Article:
Canada’s private broadcasters today will present to the House of Commons Standing Committee on Canadian Heritage, recommendations for public/private collaboration that will ensure the future of a strong Canadian broadcasting system.
Originally posted on march 21st, 2001
The purpose of our presentation is three-fold, says Paul Robertson, President, Television, CORUS Entertainment Inc., and Board Chair, Canadian Association of Broadcasters (CAB). To demonstrate that more Canadians are turning to private broadcasters for news, information and quality Canadian entertainment programming. To highlight the challenges our industry faces now and in the future. And, to put forward a series of recommendations aimed at modernizing the regulatory and policy framework in which we operate that will help to maintain and strengthen our important contributions to Canadian cultural and public policy success.
We’ve reached a crossroads in the industry, adds Glenn O’Farrell, President and CEO, CAB. Now more than ever is the time for all of the players in the Canadian broadcasting system – the industry and the government – to work together to make the creation of Canadian content good public policy and good business sense.
For example, says Mr. O’Farrell. The current financing situation needs to be streamlined and made more efficient so that creators, producers and broadcasters can dedicate their time to quality program development, not chasing down funds. A market-driven financing model that channels public and private resources into the production of high-end programming will distinguish us in an increasingly competitive market and will enable us to attract and keep Canadian viewers.
Among its recommendations, the CAB will also call for the development of a Canadian radio music strategy that will create stronger Canadian stars.
We need to start counting music performed by Canadians as Canadian content, and we need to be able to give more airplay to new artists, adds Mr. O’Farrell. Private radio broadcasters working alongside a robust Canadian music industry equals a strong Canadian star system, equals the success of the government’s cultural objectives.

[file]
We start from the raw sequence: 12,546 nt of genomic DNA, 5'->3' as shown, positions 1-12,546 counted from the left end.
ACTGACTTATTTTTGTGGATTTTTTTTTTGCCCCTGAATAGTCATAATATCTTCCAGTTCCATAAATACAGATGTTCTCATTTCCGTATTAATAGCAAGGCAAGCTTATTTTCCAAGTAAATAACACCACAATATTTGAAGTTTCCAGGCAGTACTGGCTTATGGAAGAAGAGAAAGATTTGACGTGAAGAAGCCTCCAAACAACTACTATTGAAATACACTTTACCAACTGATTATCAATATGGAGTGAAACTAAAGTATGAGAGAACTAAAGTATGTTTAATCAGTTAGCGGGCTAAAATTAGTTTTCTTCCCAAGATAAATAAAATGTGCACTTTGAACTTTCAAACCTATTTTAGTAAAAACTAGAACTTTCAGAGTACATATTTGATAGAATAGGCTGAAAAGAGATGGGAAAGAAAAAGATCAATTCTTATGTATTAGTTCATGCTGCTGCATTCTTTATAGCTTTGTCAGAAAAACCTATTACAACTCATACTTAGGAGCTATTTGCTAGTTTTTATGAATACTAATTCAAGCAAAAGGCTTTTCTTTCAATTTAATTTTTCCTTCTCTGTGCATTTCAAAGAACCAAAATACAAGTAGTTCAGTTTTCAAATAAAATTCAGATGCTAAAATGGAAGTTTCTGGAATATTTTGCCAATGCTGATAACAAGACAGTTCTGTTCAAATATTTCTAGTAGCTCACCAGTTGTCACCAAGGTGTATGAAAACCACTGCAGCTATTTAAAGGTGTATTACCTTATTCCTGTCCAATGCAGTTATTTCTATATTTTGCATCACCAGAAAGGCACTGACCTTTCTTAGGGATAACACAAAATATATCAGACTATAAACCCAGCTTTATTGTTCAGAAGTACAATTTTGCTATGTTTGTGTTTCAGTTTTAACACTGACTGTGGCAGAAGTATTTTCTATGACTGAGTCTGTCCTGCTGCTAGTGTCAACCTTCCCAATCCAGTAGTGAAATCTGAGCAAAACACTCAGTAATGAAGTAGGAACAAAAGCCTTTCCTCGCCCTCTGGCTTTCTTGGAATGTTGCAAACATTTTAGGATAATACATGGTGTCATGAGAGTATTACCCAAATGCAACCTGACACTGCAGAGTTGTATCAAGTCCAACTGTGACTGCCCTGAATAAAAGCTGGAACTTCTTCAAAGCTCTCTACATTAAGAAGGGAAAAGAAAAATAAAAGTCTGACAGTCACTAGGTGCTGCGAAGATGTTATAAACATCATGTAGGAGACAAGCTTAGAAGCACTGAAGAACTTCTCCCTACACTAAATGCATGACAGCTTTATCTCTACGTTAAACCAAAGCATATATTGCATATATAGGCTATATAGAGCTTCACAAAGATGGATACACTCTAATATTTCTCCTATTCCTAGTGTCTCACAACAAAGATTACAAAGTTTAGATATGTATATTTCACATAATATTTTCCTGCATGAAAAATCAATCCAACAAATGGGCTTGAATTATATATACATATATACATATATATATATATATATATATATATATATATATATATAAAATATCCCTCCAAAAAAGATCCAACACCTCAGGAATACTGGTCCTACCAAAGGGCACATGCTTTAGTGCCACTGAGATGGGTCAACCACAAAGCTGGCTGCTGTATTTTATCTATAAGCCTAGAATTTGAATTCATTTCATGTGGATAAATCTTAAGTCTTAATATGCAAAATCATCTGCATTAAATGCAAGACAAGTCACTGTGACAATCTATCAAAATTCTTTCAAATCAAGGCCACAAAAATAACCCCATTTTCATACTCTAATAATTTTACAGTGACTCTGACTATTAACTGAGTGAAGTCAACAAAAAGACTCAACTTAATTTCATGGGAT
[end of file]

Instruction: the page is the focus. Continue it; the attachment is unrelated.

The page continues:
The CAB’s other key recommendations to the Standing committee will include:
A balanced copyright regime that supports Canadian culture;
A digital policy that will keep Canadian broadcasters at the forefront; and
A strategy to create space for local reflection.
Private broadcasters have two bottom lines, concludes Mr. O’Farrell. As businesses, job one is to reward our public and private investors with reasonable returns. As the preferred purveyors of Canadian expression, we have a responsibility to the government because of the licences we hold. When we are
able to serve our communities well, provide quality programming, turn a profit, and go head-to-head with the ever-growing foreign and domestic competition, we can achieve the government’s public policy and cultural objectives.
The House of Commons Standing Committee on Canadian Heritage has dedicated the morning to private broadcasters, adapting its hearing format to allow the CAB and a group of industry experts representing a key cross-section of the CAB membership to make their presentation in response to A Study on the State of the Canadian Broadcasting System.
For the CAB’s September 2001 submission to the House of Commons Standing Committee on Canadian Heritage, a summary of its recommendations, and other information relating to today’s presentation, go to the CAB web site: www.cab-acr.ca.
The CAB is the national voice of Canada’s private broadcasters, representing the vast majority of Canadian programming services, including private radio and television stations, networks, specialty and pay, and pay-per-view services.